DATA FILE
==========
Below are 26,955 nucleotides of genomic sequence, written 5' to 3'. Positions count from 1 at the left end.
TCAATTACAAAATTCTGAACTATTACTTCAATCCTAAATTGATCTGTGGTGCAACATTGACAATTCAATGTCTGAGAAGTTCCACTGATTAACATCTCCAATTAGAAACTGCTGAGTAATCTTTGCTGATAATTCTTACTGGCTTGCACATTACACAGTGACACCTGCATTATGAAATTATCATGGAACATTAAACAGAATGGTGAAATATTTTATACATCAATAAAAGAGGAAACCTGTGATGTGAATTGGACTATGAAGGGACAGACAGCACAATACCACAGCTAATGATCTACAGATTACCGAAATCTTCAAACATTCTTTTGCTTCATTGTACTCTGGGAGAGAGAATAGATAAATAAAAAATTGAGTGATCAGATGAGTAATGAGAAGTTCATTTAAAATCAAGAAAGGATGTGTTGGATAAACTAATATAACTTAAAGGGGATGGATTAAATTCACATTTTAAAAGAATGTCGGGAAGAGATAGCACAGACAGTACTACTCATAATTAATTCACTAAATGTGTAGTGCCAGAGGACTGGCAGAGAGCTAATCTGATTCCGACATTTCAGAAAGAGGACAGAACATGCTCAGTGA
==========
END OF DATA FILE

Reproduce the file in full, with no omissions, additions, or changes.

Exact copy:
Below are 26,955 nucleotides of genomic sequence, written 5' to 3'. Positions count from 1 at the left end.
TCAATTACAAAATTCTGAACTATTACTTCAATCCTAAATTGATCTGTGGTGCAACATTGACAATTCAATGTCTGAGAAGTTCCACTGATTAACATCTCCAATTAGAAACTGCTGAGTAATCTTTGCTGATAATTCTTACTGGCTTGCACATTACACAGTGACACCTGCATTATGAAATTATCATGGAACATTAAACAGAATGGTGAAATATTTTATACATCAATAAAAGAGGAAACCTGTGATGTGAATTGGACTATGAAGGGACAGACAGCACAATACCACAGCTAATGATCTACAGATTACCGAAATCTTCAAACATTCTTTTGCTTCATTGTACTCTGGGAGAGAGAATAGATAAATAAAAAATTGAGTGATCAGATGAGTAATGAGAAGTTCATTTAAAATCAAGAAAGGATGTGTTGGATAAACTAATATAACTTAAAGGGGATGGATTAAATTCACATTTTAAAAGAATGTCGGGAAGAGATAGCACAGACAGTACTACTCATAATTAATTCACTAAATGTGTAGTGCCAGAGGACTGGCAGAGAGCTAATCTGATTCCGACATTTCAGAAAGAGGACAGAACATGCTCAGTGA